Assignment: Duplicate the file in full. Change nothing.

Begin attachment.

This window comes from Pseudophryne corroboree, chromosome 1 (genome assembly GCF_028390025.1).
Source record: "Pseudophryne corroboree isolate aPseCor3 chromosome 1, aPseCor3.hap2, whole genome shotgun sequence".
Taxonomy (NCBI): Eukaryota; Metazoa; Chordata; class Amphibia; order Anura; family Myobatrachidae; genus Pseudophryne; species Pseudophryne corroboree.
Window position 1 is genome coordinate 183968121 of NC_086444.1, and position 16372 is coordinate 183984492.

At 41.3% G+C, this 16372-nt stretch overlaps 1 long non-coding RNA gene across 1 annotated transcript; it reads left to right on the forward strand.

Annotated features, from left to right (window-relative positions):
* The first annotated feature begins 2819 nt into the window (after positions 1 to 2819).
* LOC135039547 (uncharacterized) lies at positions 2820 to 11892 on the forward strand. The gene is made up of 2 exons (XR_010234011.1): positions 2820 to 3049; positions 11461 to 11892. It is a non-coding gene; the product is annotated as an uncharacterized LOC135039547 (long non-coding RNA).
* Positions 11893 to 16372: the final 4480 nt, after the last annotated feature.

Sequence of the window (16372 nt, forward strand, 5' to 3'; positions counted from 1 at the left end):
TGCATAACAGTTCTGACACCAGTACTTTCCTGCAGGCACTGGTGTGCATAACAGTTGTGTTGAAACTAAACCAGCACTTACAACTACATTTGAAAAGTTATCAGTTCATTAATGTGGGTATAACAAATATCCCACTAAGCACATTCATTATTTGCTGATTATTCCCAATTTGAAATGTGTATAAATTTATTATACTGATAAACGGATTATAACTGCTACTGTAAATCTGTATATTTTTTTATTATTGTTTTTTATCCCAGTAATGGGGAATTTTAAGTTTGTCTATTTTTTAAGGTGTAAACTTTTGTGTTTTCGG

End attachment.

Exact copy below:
This window comes from Pseudophryne corroboree, chromosome 1 (genome assembly GCF_028390025.1).
Source record: "Pseudophryne corroboree isolate aPseCor3 chromosome 1, aPseCor3.hap2, whole genome shotgun sequence".
Taxonomy (NCBI): Eukaryota; Metazoa; Chordata; class Amphibia; order Anura; family Myobatrachidae; genus Pseudophryne; species Pseudophryne corroboree.
Window position 1 is genome coordinate 183968121 of NC_086444.1, and position 16372 is coordinate 183984492.

At 41.3% G+C, this 16372-nt stretch overlaps 1 long non-coding RNA gene across 1 annotated transcript; it reads left to right on the forward strand.

Annotated features, from left to right (window-relative positions):
* The first annotated feature begins 2819 nt into the window (after positions 1 to 2819).
* LOC135039547 (uncharacterized) lies at positions 2820 to 11892 on the forward strand. The gene is made up of 2 exons (XR_010234011.1): positions 2820 to 3049; positions 11461 to 11892. It is a non-coding gene; the product is annotated as an uncharacterized LOC135039547 (long non-coding RNA).
* Positions 11893 to 16372: the final 4480 nt, after the last annotated feature.

Sequence of the window (16372 nt, forward strand, 5' to 3'; positions counted from 1 at the left end):
TGCATAACAGTTCTGACACCAGTACTTTCCTGCAGGCACTGGTGTGCATAACAGTTGTGTTGAAACTAAACCAGCACTTACAACTACATTTGAAAAGTTATCAGTTCATTAATGTGGGTATAACAAATATCCCACTAAGCACATTCATTATTTGCTGATTATTCCCAATTTGAAATGTGTATAAATTTATTATACTGATAAACGGATTATAACTGCTACTGTAAATCTGTATATTTTTTTATTATTGTTTTTTATCCCAGTAATGGGGAATTTTAAGTTTGTCTATTTTTTAAGGTGTAAACTTTTGTGTTTTCGG